80 Andrew Madden has described his experiences in his book Altar Boy: A Story of Life after Abuse (Dublin: Penguin Books, 2004).

81 In canon law, “Officialis‟ is the title of a diocesan bishop's judicial vicar. The title “Judicial Vicar‟ is now more generally used. The Judicial Vicar shares the bishop's judicial power over the diocese and presides over the diocesan ecclesiastical court. The Vice Officialis is the assistant or associate Judicial Vicar.

82 Catholic Online: Catholic Encyclopedia: http://www.catholic.org/encyclopedia

83 Op cit

84 McMahon and Binchy, Law of Torts, (Dublin: Butterworths, 2000)

85 Cardinal Daly, Archbishop of Armagh; the Fr Brendan Smyth controversy was raging at this time.

86 This is a pseudonym.

87 The Commission to Inquire into Child Abuse was established under the Commission to Inquire into Child Abuse Act 2000 to investigate abuse in residential institutions for children. It issued its report in May 2009.

88 This is a pseudonym.

89 It is not clear to the Commission that the relevant people were ever contacted.

90 The Granada Institute has pointed out to the Commission that it never assumed that Fr Septimus‟s accusations against Monsignor Stenson were valid.

91 This canon refers to a priest being impeded by reason of insanity or some other psychological infirmity.

92 This was a programme to encourage the fostering of children over the age of ten.

93 Apparently there were allegations about an actor in Coronation Street that he had abused young girls in a swimming pool.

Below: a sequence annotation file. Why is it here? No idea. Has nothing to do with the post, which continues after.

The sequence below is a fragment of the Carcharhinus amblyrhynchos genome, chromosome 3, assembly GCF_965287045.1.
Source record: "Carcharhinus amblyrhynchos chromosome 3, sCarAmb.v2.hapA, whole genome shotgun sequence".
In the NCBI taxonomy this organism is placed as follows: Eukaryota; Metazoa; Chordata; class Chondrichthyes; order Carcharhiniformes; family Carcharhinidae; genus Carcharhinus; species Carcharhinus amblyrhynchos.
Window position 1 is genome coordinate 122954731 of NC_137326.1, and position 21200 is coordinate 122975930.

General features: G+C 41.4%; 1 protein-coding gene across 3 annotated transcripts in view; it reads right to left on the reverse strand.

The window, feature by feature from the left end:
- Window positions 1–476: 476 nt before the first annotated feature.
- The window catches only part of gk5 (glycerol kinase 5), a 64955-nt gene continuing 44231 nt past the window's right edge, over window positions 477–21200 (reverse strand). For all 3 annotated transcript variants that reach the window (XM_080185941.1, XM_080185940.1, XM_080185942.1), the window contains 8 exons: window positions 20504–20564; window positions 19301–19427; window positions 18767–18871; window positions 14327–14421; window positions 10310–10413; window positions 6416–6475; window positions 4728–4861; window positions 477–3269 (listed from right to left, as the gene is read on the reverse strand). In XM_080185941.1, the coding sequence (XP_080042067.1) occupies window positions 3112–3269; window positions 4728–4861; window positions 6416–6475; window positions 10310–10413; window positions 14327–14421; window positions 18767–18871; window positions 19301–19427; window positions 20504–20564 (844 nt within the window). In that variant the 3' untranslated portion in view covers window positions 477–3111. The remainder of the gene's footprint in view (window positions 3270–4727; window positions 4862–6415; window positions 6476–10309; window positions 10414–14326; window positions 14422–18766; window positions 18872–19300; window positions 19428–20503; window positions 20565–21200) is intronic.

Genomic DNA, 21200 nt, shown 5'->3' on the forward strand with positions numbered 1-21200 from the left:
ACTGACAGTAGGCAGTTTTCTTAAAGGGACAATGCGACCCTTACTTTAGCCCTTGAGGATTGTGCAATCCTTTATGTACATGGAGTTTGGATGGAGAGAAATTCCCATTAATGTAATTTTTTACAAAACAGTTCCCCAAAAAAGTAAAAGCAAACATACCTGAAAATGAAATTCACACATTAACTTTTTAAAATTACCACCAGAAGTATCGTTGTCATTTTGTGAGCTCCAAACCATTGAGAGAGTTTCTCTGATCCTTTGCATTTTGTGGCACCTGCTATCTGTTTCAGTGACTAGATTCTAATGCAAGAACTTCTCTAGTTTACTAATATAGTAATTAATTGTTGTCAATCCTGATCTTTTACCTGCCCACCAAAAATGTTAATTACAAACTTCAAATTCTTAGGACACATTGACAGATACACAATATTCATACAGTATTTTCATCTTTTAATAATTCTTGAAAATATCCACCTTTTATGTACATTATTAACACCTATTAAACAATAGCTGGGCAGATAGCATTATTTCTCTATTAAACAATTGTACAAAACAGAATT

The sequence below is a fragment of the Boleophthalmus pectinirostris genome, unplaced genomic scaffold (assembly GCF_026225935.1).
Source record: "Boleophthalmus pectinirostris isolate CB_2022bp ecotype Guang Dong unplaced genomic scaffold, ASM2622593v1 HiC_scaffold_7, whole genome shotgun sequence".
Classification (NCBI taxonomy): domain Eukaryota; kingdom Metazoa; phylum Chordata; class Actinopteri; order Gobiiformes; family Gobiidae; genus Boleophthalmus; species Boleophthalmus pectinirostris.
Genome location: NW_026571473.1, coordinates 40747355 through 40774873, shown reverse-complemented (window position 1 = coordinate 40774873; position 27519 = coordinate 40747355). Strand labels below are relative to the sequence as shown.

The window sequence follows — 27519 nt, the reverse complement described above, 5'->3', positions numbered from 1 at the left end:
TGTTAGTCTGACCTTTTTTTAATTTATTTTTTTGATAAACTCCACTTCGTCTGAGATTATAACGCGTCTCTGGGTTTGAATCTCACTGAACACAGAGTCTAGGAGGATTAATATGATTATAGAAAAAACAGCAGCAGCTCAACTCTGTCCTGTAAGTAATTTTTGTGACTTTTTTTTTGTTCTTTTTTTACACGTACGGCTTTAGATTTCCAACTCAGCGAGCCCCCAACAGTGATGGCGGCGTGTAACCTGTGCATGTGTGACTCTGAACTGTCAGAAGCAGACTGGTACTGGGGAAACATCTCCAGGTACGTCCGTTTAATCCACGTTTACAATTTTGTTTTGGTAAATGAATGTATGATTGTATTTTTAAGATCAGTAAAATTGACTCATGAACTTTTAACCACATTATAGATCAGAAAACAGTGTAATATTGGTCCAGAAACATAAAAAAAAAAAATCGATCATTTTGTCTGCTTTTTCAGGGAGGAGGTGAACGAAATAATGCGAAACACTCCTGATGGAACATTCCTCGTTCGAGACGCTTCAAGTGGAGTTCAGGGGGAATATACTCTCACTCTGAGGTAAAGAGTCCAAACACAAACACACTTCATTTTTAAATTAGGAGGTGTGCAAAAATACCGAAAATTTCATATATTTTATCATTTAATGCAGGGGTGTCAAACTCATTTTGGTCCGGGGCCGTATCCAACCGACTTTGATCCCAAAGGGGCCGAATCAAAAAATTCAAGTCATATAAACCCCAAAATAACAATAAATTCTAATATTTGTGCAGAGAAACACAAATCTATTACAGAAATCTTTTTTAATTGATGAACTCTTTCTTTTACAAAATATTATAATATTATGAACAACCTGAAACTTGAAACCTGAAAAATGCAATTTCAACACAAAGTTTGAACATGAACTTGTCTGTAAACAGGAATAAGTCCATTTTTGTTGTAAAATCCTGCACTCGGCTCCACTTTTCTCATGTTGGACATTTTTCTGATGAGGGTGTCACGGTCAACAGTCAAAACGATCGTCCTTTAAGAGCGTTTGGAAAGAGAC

94 Monsignor Stenson has asked the Commission to point out that the question of sending Fr Carney to Stroud was being considered and there were concerns about whether or not this would be appropriate as a DPP decision was pending.

95 Praeter intentionem literally means beyond the intention; it is a philosophical term used to distinguish between an intended consequence and an unintended consequence.

96 The Residential Institutions Redress Board was established under the Residential Institutions Redress Act 2002 to award redress to people who had been abused in children‟s homes. The proceedings of the board are entirely confidential.

97 Fr Naughton‟s words

98 This is a pseudonym.

99 This is a pseudonym.

100 This is a pseudonym.

101 An indult of exclaustration is the canon law procedure used when a member of a religious order leaves the order to work in a parish.

102 This is a pseudonym.

103 Moone, Co Kildare is the headquarters of the Cistercian Order.

104 This is a pseudonym.

105 This is a pseudonym.

106 The complaints were dealt with by the head of the order in Ireland and/or the delegate appointed to deal with child abuse. The term “head of the order” or the “order” is used throughout to describe those in authority who were dealing with the complaints.

107 This is a pseudonym.

108 The term “head of the order” is used to describe a person in authority in the order. Sometimes this is the actual head, sometimes his deputy and sometimes the delegate.

109 This is a pseudonym.

110 This is a pseudonym.

111 This is a pseudonym.

112 This is a pseudonym.

113 This is a pseudonym.